Tomorrow I am off to the mountains for a backpacking trip with some teenagers from my church. I am really looking forward to it, but I’m also a little uneasy about leaving my husband and my baby. Not because I’m worried something will happen to them– given my epic klutziness, they’ll no doubt be much safer with me more than 100 miles away. Just because this is typically an activity I do with my husband rather than without him. He’s my partner, and heading into the wild (Hey! There will be bears!) without him feels a little like leaving the house naked. So with this poem I’m reminding myself that it’s ok. I used to pull it out whenever he would deploy, but I’m a little out of practice now.
This poem is one of my very favorites, and one of the first I ever shared with my husband–before we were dating, even, just when we were still getting acquainted as friends. He is an engineer, a rocket scientist, and not given much to metaphor. This poem kind of blew his mind. We read it together, then I walked through it with him. It was like finding an undiscovered country for him. Alas, his experience with poetry has remained largely limited to this one poem, but I have to say, if you’re only going to have one poem in your life, this is a pretty good one. (It’s a long one, though, so make sure you’re in a comfy chair.)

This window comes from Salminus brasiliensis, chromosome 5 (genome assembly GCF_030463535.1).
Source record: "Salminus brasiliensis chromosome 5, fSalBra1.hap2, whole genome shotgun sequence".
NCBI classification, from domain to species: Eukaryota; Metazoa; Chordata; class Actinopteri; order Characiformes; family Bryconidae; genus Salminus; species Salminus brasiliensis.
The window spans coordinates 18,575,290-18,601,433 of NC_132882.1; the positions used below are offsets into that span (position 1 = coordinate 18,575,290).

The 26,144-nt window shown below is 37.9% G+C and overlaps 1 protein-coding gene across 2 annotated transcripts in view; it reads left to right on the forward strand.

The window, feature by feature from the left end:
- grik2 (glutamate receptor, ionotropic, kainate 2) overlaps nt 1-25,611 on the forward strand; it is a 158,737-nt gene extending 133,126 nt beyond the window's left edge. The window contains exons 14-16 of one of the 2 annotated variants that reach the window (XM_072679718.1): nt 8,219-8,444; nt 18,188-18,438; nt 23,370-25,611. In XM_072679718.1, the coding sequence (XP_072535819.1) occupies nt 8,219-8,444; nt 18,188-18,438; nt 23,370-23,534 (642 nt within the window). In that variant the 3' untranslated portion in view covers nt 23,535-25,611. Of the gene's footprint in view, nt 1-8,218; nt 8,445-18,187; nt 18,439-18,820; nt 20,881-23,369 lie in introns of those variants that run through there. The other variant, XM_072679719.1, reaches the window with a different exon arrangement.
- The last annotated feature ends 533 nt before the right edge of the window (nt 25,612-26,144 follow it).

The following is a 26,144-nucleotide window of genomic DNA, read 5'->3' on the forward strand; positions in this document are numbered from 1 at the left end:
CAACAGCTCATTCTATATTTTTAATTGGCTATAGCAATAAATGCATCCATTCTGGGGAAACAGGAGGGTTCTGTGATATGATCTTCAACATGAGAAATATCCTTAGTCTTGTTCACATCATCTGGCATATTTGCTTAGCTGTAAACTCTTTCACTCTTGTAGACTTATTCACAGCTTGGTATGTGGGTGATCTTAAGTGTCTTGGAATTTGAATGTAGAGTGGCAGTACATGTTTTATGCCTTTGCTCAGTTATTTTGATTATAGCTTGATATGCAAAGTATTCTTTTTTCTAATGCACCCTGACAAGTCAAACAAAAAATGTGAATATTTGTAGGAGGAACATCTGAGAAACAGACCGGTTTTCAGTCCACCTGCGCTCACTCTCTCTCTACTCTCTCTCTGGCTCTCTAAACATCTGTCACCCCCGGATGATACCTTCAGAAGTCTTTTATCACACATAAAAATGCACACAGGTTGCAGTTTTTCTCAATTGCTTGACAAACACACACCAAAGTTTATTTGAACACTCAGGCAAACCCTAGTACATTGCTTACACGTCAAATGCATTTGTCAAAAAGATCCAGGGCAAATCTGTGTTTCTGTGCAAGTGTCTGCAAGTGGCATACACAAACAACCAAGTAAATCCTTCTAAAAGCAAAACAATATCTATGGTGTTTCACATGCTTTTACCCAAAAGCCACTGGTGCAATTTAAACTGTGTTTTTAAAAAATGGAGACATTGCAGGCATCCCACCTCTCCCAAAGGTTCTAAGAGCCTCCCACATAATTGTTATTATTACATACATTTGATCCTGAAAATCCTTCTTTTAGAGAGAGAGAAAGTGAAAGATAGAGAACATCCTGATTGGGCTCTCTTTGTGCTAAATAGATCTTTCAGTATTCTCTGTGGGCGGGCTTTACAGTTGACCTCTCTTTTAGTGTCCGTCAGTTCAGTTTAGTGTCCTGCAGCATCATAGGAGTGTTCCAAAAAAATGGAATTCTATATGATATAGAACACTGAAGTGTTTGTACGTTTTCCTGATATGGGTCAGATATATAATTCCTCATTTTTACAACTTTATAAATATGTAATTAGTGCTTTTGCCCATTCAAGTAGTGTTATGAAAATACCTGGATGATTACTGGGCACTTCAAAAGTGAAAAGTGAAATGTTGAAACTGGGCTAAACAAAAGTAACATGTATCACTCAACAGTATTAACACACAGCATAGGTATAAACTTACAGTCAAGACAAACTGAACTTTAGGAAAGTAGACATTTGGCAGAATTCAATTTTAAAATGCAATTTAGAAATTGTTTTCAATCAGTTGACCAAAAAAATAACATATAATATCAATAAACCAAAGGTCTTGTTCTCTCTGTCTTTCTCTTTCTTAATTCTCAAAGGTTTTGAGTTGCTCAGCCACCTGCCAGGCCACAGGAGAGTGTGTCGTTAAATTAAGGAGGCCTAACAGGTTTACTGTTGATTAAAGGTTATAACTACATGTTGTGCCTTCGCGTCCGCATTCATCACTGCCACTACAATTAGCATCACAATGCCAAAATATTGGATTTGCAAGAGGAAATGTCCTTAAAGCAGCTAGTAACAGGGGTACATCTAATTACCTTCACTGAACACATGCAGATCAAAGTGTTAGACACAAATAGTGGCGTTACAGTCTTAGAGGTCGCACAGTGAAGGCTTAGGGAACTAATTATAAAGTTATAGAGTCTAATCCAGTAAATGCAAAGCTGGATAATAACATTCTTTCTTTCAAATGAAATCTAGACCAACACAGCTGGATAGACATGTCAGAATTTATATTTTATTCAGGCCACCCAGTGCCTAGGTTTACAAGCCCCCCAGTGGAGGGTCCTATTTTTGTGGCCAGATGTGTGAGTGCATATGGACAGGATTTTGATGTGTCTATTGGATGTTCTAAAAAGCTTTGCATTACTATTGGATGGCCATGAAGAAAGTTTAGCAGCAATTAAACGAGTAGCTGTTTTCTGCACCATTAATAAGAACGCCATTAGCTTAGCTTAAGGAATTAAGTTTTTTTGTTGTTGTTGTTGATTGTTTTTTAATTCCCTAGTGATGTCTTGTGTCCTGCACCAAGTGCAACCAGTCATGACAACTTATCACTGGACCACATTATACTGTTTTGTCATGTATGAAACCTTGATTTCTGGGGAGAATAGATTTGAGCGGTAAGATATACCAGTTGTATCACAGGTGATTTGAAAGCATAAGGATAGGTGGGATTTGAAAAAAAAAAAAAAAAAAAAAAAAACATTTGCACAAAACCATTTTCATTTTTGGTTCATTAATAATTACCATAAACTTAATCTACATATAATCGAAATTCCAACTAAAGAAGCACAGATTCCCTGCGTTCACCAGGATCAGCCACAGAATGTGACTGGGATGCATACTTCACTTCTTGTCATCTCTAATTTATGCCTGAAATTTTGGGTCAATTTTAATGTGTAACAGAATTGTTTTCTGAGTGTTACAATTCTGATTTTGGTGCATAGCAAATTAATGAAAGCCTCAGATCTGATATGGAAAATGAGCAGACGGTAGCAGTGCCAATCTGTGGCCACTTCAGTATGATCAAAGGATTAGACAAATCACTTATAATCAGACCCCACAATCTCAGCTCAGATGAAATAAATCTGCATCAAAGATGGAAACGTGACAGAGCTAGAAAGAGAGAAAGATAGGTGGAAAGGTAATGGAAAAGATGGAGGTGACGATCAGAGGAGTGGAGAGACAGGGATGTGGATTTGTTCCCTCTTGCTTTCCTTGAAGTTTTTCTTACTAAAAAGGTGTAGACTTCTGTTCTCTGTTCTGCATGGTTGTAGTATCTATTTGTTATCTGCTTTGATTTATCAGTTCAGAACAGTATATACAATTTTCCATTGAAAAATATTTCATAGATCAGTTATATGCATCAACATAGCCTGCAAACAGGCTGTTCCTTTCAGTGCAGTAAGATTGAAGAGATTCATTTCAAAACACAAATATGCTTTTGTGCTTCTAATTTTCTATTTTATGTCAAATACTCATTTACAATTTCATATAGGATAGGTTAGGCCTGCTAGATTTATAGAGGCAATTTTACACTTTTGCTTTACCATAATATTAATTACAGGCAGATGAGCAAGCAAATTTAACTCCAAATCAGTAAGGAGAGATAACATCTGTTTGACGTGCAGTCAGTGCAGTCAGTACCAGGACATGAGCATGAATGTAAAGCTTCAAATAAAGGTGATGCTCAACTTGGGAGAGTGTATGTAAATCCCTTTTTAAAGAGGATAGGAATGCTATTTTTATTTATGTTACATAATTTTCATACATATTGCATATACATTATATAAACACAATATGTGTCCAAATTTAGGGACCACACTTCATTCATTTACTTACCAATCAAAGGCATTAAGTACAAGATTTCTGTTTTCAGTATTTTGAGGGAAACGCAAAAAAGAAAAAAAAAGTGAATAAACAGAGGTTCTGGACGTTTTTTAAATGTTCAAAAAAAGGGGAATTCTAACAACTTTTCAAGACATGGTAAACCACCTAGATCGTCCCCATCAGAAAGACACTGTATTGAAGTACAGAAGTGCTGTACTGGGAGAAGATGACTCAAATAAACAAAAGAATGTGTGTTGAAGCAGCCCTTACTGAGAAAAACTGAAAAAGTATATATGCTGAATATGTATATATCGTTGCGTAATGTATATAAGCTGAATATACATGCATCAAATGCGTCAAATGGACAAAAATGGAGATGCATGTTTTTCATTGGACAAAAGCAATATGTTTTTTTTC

Any significant moments with poetry in your relationships?
A Valediction: Forbidding Mourning
by John Donne
As virtuous men pass mildly away,
And whisper to their souls to go,
Whilst some of their sad friends do say
The breath goes now, and some say, No:
So let us melt, and make no noise,
No tear-floods, nor sigh-tempests move;
‘Twere profanation of our joys
To tell the laity of our love.
Moving of th’earth brings harms and fears,
Men reckon what it did, and meant;
But trepidation of the spheres,
Though greater far, is innocent.
Dull sublunary lovers’ love
(Whose soul is sense) cannot admit
Absence, because it doth remove
Those things which elemented it.
But we by a love so much refined,
That our selves know not what it is,
Inter-assured of the mind,
Care less eyes, lips, and hands to miss.
Our two souls, therefore, which are one,
Though I must go, endure not yet
A breach, but an expansion,
Like gold to airy thinness beat.
If they be two, they are two so
As stiff twin compasses are two;
Thy soul, the fixed foot, makes no show
To move, but doth, if the other do.
And though it in the center sit,
Yet when the other far doth roam,
It leans and hearkens after it,
And grows erect, as that comes home.
Such wilt thou be to me, who must,
Like th’ other foot, obliquely run;
Thy firmness makes my circle just,
And makes me end where I begun.